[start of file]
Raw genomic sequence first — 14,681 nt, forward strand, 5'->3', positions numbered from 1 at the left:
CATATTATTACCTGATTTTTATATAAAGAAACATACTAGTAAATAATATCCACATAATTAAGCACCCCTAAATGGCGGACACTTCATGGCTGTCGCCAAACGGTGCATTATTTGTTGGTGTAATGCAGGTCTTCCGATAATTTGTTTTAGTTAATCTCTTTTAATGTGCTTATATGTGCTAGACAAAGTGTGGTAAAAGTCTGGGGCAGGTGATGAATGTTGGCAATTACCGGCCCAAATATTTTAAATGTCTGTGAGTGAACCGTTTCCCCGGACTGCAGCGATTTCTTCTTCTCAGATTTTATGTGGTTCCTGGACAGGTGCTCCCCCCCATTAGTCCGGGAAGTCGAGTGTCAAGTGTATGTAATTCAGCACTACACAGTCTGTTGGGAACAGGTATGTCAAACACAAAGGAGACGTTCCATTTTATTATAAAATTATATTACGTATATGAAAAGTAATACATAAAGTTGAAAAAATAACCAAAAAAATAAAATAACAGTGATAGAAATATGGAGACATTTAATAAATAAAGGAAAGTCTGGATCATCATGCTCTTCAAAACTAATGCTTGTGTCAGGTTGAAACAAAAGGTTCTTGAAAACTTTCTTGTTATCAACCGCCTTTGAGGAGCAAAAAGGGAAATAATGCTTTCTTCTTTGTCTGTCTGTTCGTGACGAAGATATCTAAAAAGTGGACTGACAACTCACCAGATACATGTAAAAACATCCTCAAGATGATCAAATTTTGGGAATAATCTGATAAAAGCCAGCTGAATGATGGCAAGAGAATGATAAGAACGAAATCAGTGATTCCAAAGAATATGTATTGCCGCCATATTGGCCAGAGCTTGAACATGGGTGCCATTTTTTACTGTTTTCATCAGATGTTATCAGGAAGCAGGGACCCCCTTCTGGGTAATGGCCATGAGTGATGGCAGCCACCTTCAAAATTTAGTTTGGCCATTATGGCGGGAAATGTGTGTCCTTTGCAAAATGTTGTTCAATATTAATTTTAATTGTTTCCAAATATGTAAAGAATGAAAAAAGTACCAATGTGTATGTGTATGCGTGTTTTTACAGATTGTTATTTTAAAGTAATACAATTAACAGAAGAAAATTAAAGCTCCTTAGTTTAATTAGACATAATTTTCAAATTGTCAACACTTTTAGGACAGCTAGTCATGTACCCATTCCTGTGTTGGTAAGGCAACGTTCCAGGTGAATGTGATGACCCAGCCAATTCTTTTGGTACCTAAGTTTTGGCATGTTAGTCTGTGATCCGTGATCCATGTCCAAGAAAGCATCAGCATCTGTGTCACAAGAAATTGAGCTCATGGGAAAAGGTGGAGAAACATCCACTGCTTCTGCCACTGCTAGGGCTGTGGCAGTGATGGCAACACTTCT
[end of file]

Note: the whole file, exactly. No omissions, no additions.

Raw genomic sequence first — 14,681 nt, forward strand, 5'->3', positions numbered from 1 at the left:
CATATTATTACCTGATTTTTATATAAAGAAACATACTAGTAAATAATATCCACATAATTAAGCACCCCTAAATGGCGGACACTTCATGGCTGTCGCCAAACGGTGCATTATTTGTTGGTGTAATGCAGGTCTTCCGATAATTTGTTTTAGTTAATCTCTTTTAATGTGCTTATATGTGCTAGACAAAGTGTGGTAAAAGTCTGGGGCAGGTGATGAATGTTGGCAATTACCGGCCCAAATATTTTAAATGTCTGTGAGTGAACCGTTTCCCCGGACTGCAGCGATTTCTTCTTCTCAGATTTTATGTGGTTCCTGGACAGGTGCTCCCCCCCATTAGTCCGGGAAGTCGAGTGTCAAGTGTATGTAATTCAGCACTACACAGTCTGTTGGGAACAGGTATGTCAAACACAAAGGAGACGTTCCATTTTATTATAAAATTATATTACGTATATGAAAAGTAATACATAAAGTTGAAAAAATAACCAAAAAAATAAAATAACAGTGATAGAAATATGGAGACATTTAATAAATAAAGGAAAGTCTGGATCATCATGCTCTTCAAAACTAATGCTTGTGTCAGGTTGAAACAAAAGGTTCTTGAAAACTTTCTTGTTATCAACCGCCTTTGAGGAGCAAAAAGGGAAATAATGCTTTCTTCTTTGTCTGTCTGTTCGTGACGAAGATATCTAAAAAGTGGACTGACAACTCACCAGATACATGTAAAAACATCCTCAAGATGATCAAATTTTGGGAATAATCTGATAAAAGCCAGCTGAATGATGGCAAGAGAATGATAAGAACGAAATCAGTGATTCCAAAGAATATGTATTGCCGCCATATTGGCCAGAGCTTGAACATGGGTGCCATTTTTTACTGTTTTCATCAGATGTTATCAGGAAGCAGGGACCCCCTTCTGGGTAATGGCCATGAGTGATGGCAGCCACCTTCAAAATTTAGTTTGGCCATTATGGCGGGAAATGTGTGTCCTTTGCAAAATGTTGTTCAATATTAATTTTAATTGTTTCCAAATATGTAAAGAATGAAAAAAGTACCAATGTGTATGTGTATGCGTGTTTTTACAGATTGTTATTTTAAAGTAATACAATTAACAGAAGAAAATTAAAGCTCCTTAGTTTAATTAGACATAATTTTCAAATTGTCAACACTTTTAGGACAGCTAGTCATGTACCCATTCCTGTGTTGGTAAGGCAACGTTCCAGGTGAATGTGATGACCCAGCCAATTCTTTTGGTACCTAAGTTTTGGCATGTTAGTCTGTGATCCGTGATCCATGTCCAAGAAAGCATCAGCATCTGTGTCACAAGAAATTGAGCTCATGGGAAAAGGTGGAGAAACATCCACTGCTTCTGCCACTGCTAGGGCTGTGGCAGTGATGGCAACACTTCT